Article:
Indian economy which is growing at a rapidly fast rate is getting a lot of praise from the economist around the world. Many economists are predicting the current Goods and Service Tax (GST) system as a benchmark in the history of India. You would be amazed that there are only 7 taxpayers out of per 100 voter id holders. With a country growing at a faster rate these days, it’s predicted that India’s demographic dividend will last longer. At the time of independence, the division of the rupee was in Annas. 16 Annas used to complete one rupee. Nowadays, the rupee is broken into paisa and 1 rupee is equal to 100 paise. The process of decimalization of rupee began way back in 1947. In this, the rupee got split into 100 naya paisa (‘naya’ means new). Indian Rupees have a very old and historical facts.
Let’s Have a Glance On Indian Rupees:
1. You can spot 17 languages on Indian rupees, out of which 15 are in the language section of the note, and additionally you can find Hindi in the center of the rupee along with English at the backside of the note.
2. The letter I, J, O, X, Y, Z are omitted from the serial number of Indian rupee as RBI only allows twenty letters for the inset. For the security purposes, RBI never reveals which inset letters would get an allocation to a particular printing press.
3. If you have a torn note or 51 percent of the torn note, then you can actually exchange it in a bank according to RBI norms.
4. The USD is at a higher rate than Indian rupee since decades, but you would get to amaze that in 1917 it was at a meager rate of 1 Rupee= 13 USD.
5. In 2007, there was a huge shortage of 5 Rs coin and this turns into a chaos at that time. Upon police verification, it was found that Indian coins were actually smuggled to Bangladesh for making blades.
6. After the partition, Pakistan continues to use notes made by RBI, unless they start producing their own and got enough in numbers. Pakistan used Indian notes by stamping Pakistan on it.
7. When it comes to the issuing one rupee notes, then RBI does not have the authority to issue them. One rupee notes are the responsibility of Finance Ministry and bear the sign of the Secretary on it.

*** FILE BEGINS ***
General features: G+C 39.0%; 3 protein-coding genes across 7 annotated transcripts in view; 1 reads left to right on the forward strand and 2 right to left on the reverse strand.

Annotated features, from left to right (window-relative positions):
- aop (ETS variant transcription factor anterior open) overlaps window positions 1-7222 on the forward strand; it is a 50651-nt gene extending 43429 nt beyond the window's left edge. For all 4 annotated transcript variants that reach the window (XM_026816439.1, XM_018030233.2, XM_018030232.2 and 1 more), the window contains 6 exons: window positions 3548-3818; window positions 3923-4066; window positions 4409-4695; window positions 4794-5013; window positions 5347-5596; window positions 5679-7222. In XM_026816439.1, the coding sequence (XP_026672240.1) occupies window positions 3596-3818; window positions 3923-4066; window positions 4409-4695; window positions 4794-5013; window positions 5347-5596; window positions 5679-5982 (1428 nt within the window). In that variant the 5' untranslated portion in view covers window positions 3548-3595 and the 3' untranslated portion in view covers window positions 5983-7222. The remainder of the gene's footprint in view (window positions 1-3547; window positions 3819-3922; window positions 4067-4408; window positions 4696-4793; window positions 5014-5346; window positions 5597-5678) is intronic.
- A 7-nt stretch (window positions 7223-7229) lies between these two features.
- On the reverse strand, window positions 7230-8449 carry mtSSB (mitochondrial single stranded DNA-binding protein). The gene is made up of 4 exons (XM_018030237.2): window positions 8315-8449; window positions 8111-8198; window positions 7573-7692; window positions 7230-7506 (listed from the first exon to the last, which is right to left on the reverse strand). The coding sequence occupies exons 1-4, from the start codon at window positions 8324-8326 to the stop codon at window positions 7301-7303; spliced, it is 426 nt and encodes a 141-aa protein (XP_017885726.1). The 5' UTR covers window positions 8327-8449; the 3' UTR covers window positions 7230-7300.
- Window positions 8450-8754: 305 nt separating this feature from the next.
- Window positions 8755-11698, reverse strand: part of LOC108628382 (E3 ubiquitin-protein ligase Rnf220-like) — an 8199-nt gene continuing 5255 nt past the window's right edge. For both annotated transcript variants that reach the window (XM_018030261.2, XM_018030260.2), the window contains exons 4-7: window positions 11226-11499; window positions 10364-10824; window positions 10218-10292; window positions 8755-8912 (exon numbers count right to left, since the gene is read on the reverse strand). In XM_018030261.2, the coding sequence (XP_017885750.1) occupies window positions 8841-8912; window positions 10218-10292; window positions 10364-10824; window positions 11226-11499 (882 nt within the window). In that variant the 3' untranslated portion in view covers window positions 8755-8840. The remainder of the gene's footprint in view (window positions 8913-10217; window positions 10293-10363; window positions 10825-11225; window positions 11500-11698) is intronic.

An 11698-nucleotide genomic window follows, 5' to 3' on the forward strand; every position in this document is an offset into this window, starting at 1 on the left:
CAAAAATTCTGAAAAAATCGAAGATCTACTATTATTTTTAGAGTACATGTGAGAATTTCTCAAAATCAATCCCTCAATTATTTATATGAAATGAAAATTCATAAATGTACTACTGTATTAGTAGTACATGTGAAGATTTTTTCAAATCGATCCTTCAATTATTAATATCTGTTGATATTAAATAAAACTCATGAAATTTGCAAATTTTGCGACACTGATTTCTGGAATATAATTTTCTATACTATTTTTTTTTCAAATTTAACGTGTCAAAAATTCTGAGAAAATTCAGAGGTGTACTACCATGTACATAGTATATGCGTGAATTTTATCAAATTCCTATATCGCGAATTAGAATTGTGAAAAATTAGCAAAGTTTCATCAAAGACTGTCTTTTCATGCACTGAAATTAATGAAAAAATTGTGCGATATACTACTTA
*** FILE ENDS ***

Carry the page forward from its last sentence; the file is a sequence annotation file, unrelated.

8. Not many people would be knowing this that Indian rupee was also the currency of few other countries such as Aden, Oman, Kuwait, Bahrain, Qatar, the Trucial States, Kenya, Uganda, the Seychelles and Mauritius in the early part of the 2oth century.
9. India is the first country to print paper money way back in 18th century. As per the reports, the first paper currency by RBI was a 5 Rs note in 1938, which has the picture of King George VI.
10. There are four parts of India where the coins get their creations. If you watch closely there is some design mark in every coin just below the year it got a print. Through these symbols, you can identify whether its made in Delhi, Kolkata, Hyderabad, or Noida.
11. Technically, Indian rupees are not papers, but cotton rags, which gives the look and feel of paper.
12. Indian Currency has special Braille scripts which are employed to help visually impaired people in identifying various notes.
13. The mint price of 10 Rs coin is 6.10 Rs and amount of printing 50 Rs is more than 100 Rs notes. Well, that’s totally surprising.
14. There are approximately 13 metal alloys that used for making Indian Rupee coins. The metal such as gold, silver, bronze, copper, silver alloy, steel, and few more are employs to make these coins.
15. Each Indian notes carries an Indian emblem on it’s back. Currently, new 500 and 2000 notes are containing Red Fort and Indian space program Mangalyan emblems respectively.
16. In 2010, Indian government provided the symbol for the Indian rupee. D. Udaya Kumar is behind the symbol. The symbol depicts Devanagari letter “र” (Ra). The symbol is a combination of the Latin letter “R” and Devanagari letter “र”. The parallel line in the symbol gives the feel and look of Indian flag tricolor.
Well, isn’t it amazing? The Indian currency has a lot of fascinating facts, but we tried to cover as much as we can. Do share with us if you have something extraordinary. Till then, happy reading.